Me and Alan singing harmonies into a
single microphone. That would be 1976 probably. One of our first gigs, some
youth club in Sheffield.
We had very different musical influences, but somehow a conviction that we could blend them into a music that was distinctively ours.
The blues guys were my contribution to the mix. Don't get too fancy. Get the tone right and play from the heart. Can't tell you how much those memories mean to me.
Another page from my old history of
architecture notebook. Continuing my analysis of the Fagus Factory by Walter
Gropius. I really must find time for a little #bimpencil study of this.
Gropius actually took over from another architect on this project and inherited the basic plan layout. His job, in the first instance was to make the elevations look better, which is kind of ironic given the usual modernist mantra about "form follows function"
Maybe we should just accept that practical problems and the pursuit of beauty are intertwined in our work. Maybe we (architects) should be less grandiose in our rhetoric. But I can't really see that happening.
This diagram from over 30 years ago describes the origin of the previous architect's confusion. Wrapping the corner when the grid is 7 by 5. You can get boxed into making an awkward transition and breaking the rhythm of the facade. One approach is to make a grand gesture on the corner but this is a factory so he just fudged it.
Third sketch in this series. Fagus
Factory by Walter Gropius. My analysis from 1990 of the original architect's
solution to wrapping the corner on a 7 x 5 grid.
He fits three arched window bays into a 7m bay two into a 5m bay. All very "honest" and pragmatic but resulting in an awkward change of rhythm at the corner.
Gropius comes up with a clever sleight of hand that requires glazing the corner. This is often portrayed as a statement of principle, the birth of the "machine aesthetic" and the first curtain wall.
My suggestion, based on reading I did at the time... it was more of a geometry puzzle. Probably a lot of sketches before the way to achieve regularity popped up. And it required a glazed corner, which suggested the kind of continuous glazing he had experienced in Behrens office at the AEG Turbine Hall.
I may be wrong, but it suggests a particular solution to a particular problem. When that becomes a trademark style to roll out repeatedly, the game changes again. To me, his later work is patchy and less convincing.
From lock-downs to student debt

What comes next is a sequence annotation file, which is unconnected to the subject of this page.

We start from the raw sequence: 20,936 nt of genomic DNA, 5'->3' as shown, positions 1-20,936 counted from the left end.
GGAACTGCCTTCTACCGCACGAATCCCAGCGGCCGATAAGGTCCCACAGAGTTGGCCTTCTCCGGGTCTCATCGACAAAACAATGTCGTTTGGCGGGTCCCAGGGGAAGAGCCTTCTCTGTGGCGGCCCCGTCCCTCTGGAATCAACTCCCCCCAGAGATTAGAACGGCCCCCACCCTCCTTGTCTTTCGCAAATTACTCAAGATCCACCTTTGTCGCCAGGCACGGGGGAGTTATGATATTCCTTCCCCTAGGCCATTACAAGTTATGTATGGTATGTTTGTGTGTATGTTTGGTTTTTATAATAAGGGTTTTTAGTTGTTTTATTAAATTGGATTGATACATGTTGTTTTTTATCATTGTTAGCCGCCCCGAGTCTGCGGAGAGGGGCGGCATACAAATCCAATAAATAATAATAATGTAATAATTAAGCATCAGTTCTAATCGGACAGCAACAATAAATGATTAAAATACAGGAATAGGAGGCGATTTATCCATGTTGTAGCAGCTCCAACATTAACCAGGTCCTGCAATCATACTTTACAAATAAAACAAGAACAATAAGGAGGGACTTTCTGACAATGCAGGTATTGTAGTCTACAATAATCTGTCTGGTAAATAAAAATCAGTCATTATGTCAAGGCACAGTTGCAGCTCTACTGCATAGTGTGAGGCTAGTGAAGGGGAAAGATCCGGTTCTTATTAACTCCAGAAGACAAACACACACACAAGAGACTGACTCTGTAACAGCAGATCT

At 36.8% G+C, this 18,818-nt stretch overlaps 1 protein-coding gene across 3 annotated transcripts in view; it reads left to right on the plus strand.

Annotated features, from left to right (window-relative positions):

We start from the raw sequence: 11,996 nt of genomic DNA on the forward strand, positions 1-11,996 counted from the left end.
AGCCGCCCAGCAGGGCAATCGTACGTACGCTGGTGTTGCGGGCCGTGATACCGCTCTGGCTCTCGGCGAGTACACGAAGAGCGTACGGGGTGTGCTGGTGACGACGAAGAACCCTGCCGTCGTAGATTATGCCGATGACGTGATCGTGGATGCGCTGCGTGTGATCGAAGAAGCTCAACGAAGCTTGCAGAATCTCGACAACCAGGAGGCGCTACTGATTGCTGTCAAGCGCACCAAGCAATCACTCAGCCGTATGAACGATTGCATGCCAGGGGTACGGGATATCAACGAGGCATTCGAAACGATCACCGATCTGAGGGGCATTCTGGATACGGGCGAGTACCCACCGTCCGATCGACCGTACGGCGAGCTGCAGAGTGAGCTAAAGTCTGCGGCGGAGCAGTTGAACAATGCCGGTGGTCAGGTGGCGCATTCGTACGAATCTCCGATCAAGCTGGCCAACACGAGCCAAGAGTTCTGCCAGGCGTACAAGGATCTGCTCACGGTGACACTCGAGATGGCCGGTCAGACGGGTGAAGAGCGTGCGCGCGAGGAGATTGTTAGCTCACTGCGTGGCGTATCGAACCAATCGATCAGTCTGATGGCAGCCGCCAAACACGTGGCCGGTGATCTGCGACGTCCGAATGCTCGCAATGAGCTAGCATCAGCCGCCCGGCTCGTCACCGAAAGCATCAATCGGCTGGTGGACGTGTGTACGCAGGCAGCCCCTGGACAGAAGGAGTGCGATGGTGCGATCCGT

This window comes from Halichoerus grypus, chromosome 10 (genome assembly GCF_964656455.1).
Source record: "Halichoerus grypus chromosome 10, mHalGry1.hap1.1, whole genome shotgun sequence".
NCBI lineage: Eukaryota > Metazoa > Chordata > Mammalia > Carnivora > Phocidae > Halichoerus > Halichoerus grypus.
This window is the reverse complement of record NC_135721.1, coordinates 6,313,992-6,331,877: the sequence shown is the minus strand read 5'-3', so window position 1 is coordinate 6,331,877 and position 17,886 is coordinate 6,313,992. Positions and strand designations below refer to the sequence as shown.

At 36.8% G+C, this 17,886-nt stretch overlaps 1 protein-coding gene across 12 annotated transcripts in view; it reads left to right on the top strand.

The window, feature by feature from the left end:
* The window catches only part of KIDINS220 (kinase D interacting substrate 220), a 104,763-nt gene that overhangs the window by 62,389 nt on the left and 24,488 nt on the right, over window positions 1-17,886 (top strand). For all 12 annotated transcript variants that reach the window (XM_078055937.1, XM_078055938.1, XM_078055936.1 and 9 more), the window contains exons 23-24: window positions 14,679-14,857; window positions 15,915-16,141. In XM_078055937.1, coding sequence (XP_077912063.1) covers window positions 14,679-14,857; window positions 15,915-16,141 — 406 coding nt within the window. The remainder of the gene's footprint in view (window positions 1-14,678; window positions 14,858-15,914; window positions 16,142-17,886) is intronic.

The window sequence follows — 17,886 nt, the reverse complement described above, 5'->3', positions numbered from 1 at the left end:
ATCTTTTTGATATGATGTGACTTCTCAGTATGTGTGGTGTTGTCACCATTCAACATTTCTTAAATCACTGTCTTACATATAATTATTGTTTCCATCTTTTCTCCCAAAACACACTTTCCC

relief, the so-called left has abandoned the working class to help out young
college-educated radicals. (such as I was 50 years ago) Politicians are
subsidising their former selves, paying off the activist bullies that back them
Why not spend a few billions on apprenticeship schemes for those who are more practically inclined instead of helping out the laptop class and encouraging ever more young people to "study race and gender"
Don't get mad. I'm just exploring another way of framing this "news story" having read the BBC version.
Where do I stand? Still figuring it out, but promoting apprenticeships and encouraging people to work with their hands makes a lot of sense. That's what helped me to get my head out of the clouds and find a positive direction in life.
Two images from 1981 when I was 30
years old. Two sides of a coin that flipped almost overnight yet both aspects
of me lived on.
They are both adventurers but in different ways. The adventures of the mind came naturally to a boy who loved to draw. The challenges of physical work on building sites and of moving to Africa as a volunteer teacher were efforts of will, offshoots of belated teenage rebellion.
I slept on those thin mattresses on a cement floor as the only "non-black" member of an experimental school in newly independent Zimbabwe. I was naive and idealistic but open to the school of hard knocks.
The drawing is from a few months earlier, living in Sheffield, seven years of building work behind me after dropping out of an architecture career in disillusion. I had weathered the storm of manual labour, skills acquisition, blending into working class culture. Where next?
Perhaps I had a future in the imaginative world of conceptual graphics, linking together disparate ideas of time, scale, spheres, the history of everything. I wonder where that might have taken me, but instead I flew to Africa and never looked back.
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